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Title: Mechanotransduction and ion transport of the endothelial glycocalyx : a large-scale molecular dynamics study
Author: Jiang, Xizhuo
ISNI:       0000 0004 7660 7538
Awarding Body: UCL (University College London)
Current Institution: University College London (University of London)
Date of Award: 2018
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In our vessels, the endothelial glycocalyx is the first and foremost barrier directly exposed to the blood in the lumen. The functions of the normal endothelial glycocalyx under physiological conditions are widely accepted as a physical barrier to prevent the abnormal transportation of blood components (e.g. ions, proteins, albumin and etc.) and a mechanosensor and mechanotransducer to sense and transmit mechanical signals from the blood flow to cytoplasm. In this study, a series of large-scale molecular dynamics simulations were undertaken to study atomic events of the endothelial glycocalyx layers interacting with flow. This research is a pioneer study in which flow in the physiologically relevant range is accomplished based on an atomistic model of the glycocalyx with the to-date and detailed structural information. The coupled dynamics of flow and endothelial glycocalyx show that the glycocalyx constituents swing and swirl when the flow passes by. The active motion of the glycocalyx, as a result, disturbs the flow by modifying the velocity distributions. The glycocalyx also controls the emergence of strong shear stresses. Moreover, flow regime on complex surface was proposed based on results from a series of cases with varying surface configurations and flow velocities. Based on the dynamics of subdomains of the glycocalyx core protein, mechanism for mechanotransduction of the endothelial glycocalyx was established. The force from blood flow shear stress is transmitted via a scissor-like motion alongside the bending of the core protein with an order of magnitude of 10~ 100 pN. Finally, the mechanism of flow impact on ion transport was investigated and improved Starling principle was proposed. The flow modifies sugar chain conformations and transfers momentum to ions. The conformational changes of sugar chains then affect the Na+/sugar-chain interactions. The effects of flow velocity on the interactions are non-linear. An estimation in accordance to the improved Starling principle suggests that a physiological flow changes the osmotic part of Na+ transport by 8% compared with stationary transport.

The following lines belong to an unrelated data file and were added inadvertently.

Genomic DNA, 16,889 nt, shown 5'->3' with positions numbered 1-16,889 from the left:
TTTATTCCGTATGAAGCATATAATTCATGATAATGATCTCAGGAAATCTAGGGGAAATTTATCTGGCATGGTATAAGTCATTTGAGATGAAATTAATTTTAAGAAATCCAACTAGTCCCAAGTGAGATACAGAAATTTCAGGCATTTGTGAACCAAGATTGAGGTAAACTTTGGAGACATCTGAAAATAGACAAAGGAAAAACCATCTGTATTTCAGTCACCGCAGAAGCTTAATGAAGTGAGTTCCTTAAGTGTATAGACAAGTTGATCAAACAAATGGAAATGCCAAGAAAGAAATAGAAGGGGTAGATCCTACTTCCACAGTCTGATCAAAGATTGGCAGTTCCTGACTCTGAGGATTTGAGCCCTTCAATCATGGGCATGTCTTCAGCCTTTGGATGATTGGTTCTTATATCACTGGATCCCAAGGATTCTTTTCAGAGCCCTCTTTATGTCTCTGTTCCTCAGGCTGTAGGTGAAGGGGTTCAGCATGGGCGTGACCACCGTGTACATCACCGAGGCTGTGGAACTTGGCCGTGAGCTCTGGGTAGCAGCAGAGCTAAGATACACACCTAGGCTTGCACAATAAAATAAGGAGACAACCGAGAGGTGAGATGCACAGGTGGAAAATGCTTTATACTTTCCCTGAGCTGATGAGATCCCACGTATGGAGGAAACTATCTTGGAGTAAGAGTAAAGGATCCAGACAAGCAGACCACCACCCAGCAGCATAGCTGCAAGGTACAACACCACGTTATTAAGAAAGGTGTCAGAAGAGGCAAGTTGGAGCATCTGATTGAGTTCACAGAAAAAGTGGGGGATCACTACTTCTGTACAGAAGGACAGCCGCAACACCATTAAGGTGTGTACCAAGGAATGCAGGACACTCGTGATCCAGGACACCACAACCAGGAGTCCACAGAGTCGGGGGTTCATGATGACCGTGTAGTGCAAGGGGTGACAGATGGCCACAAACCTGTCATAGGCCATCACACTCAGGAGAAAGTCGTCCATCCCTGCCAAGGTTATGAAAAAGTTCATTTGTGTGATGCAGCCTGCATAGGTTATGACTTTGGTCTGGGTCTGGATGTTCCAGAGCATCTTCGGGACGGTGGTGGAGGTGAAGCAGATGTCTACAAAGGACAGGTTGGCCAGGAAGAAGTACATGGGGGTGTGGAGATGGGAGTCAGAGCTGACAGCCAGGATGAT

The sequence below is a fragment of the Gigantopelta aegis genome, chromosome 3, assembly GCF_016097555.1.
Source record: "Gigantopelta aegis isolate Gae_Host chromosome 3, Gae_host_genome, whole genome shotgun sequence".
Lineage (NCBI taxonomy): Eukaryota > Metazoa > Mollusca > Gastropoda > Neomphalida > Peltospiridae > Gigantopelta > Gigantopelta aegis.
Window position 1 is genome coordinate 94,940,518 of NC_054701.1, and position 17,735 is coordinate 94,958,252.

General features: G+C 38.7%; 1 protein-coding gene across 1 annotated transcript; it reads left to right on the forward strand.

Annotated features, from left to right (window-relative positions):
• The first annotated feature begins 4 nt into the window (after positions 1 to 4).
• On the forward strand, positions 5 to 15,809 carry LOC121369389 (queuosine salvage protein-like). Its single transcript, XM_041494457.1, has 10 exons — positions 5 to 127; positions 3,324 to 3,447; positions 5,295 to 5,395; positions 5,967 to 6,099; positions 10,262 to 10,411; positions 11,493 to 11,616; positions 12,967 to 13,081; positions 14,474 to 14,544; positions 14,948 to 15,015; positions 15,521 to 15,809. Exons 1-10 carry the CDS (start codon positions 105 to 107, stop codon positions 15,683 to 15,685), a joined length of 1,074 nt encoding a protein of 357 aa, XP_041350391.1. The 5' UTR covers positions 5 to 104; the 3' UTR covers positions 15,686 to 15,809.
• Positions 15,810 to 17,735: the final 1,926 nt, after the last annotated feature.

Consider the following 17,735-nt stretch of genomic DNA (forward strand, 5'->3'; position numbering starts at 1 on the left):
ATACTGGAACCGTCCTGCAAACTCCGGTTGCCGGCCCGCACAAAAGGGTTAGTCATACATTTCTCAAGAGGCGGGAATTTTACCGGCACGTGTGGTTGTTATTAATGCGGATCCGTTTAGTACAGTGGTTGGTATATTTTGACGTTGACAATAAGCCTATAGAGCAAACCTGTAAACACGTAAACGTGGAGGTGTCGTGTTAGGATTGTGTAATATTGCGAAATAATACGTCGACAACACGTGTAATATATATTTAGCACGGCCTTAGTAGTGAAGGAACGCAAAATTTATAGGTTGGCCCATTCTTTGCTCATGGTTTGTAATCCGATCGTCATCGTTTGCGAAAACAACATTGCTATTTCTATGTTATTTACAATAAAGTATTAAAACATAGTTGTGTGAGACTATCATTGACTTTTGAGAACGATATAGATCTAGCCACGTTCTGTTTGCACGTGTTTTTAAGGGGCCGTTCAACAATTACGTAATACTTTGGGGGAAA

Supervisor: Not available Sponsor: Not available
Qualification Name: Thesis (Ph.D.) Qualification Level: Doctoral
EThOS ID:  DOI: Not available